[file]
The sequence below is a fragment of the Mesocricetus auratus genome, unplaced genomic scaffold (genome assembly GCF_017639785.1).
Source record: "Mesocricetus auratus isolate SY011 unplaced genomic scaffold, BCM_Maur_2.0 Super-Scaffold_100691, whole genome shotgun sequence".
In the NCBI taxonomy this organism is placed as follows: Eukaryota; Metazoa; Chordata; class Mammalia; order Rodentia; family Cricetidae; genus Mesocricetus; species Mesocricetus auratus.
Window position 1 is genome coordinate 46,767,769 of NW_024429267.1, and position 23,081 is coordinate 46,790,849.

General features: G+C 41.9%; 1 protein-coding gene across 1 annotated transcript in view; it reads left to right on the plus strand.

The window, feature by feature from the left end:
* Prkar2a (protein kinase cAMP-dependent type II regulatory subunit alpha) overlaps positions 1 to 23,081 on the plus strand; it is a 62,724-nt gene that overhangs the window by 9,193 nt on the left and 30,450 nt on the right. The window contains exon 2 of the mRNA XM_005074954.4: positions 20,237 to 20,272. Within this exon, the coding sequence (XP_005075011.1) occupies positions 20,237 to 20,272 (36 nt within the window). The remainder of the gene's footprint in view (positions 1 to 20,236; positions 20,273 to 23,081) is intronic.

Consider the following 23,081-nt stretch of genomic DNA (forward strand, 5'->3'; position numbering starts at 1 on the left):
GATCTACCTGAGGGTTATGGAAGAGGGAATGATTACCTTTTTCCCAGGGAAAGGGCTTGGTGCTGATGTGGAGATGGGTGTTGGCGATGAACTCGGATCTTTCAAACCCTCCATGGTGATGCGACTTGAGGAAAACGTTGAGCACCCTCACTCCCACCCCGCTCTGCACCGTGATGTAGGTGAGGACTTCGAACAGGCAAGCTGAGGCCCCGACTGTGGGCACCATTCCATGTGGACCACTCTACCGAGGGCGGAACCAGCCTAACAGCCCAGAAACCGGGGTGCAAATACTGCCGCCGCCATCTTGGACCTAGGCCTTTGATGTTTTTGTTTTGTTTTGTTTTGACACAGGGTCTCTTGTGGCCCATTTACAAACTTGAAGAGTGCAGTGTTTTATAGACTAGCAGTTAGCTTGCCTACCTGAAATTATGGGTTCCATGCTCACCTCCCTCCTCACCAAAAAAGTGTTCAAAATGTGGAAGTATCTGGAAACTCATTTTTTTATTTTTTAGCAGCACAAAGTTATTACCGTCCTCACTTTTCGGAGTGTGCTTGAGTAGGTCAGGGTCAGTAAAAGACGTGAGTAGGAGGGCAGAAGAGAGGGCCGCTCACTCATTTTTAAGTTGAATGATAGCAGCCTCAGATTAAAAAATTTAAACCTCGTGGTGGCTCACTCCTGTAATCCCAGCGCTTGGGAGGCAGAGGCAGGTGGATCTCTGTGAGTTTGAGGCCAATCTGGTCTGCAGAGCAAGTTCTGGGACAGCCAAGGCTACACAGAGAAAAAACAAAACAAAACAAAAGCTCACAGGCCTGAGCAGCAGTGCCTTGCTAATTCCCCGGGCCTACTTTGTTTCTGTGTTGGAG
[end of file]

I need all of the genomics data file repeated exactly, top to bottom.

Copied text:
The sequence below is a fragment of the Mesocricetus auratus genome, unplaced genomic scaffold (genome assembly GCF_017639785.1).
Source record: "Mesocricetus auratus isolate SY011 unplaced genomic scaffold, BCM_Maur_2.0 Super-Scaffold_100691, whole genome shotgun sequence".
In the NCBI taxonomy this organism is placed as follows: Eukaryota; Metazoa; Chordata; class Mammalia; order Rodentia; family Cricetidae; genus Mesocricetus; species Mesocricetus auratus.
Window position 1 is genome coordinate 46,767,769 of NW_024429267.1, and position 23,081 is coordinate 46,790,849.

General features: G+C 41.9%; 1 protein-coding gene across 1 annotated transcript in view; it reads left to right on the plus strand.

The window, feature by feature from the left end:
* Prkar2a (protein kinase cAMP-dependent type II regulatory subunit alpha) overlaps positions 1 to 23,081 on the plus strand; it is a 62,724-nt gene that overhangs the window by 9,193 nt on the left and 30,450 nt on the right. The window contains exon 2 of the mRNA XM_005074954.4: positions 20,237 to 20,272. Within this exon, the coding sequence (XP_005075011.1) occupies positions 20,237 to 20,272 (36 nt within the window). The remainder of the gene's footprint in view (positions 1 to 20,236; positions 20,273 to 23,081) is intronic.

Consider the following 23,081-nt stretch of genomic DNA (forward strand, 5'->3'; position numbering starts at 1 on the left):
GATCTACCTGAGGGTTATGGAAGAGGGAATGATTACCTTTTTCCCAGGGAAAGGGCTTGGTGCTGATGTGGAGATGGGTGTTGGCGATGAACTCGGATCTTTCAAACCCTCCATGGTGATGCGACTTGAGGAAAACGTTGAGCACCCTCACTCCCACCCCGCTCTGCACCGTGATGTAGGTGAGGACTTCGAACAGGCAAGCTGAGGCCCCGACTGTGGGCACCATTCCATGTGGACCACTCTACCGAGGGCGGAACCAGCCTAACAGCCCAGAAACCGGGGTGCAAATACTGCCGCCGCCATCTTGGACCTAGGCCTTTGATGTTTTTGTTTTGTTTTGTTTTGACACAGGGTCTCTTGTGGCCCATTTACAAACTTGAAGAGTGCAGTGTTTTATAGACTAGCAGTTAGCTTGCCTACCTGAAATTATGGGTTCCATGCTCACCTCCCTCCTCACCAAAAAAGTGTTCAAAATGTGGAAGTATCTGGAAACTCATTTTTTTATTTTTTAGCAGCACAAAGTTATTACCGTCCTCACTTTTCGGAGTGTGCTTGAGTAGGTCAGGGTCAGTAAAAGACGTGAGTAGGAGGGCAGAAGAGAGGGCCGCTCACTCATTTTTAAGTTGAATGATAGCAGCCTCAGATTAAAAAATTTAAACCTCGTGGTGGCTCACTCCTGTAATCCCAGCGCTTGGGAGGCAGAGGCAGGTGGATCTCTGTGAGTTTGAGGCCAATCTGGTCTGCAGAGCAAGTTCTGGGACAGCCAAGGCTACACAGAGAAAAAACAAAACAAAACAAAAGCTCACAGGCCTGAGCAGCAGTGCCTTGCTAATTCCCCGGGCCTACTTTGTTTCTGTGTTGGAG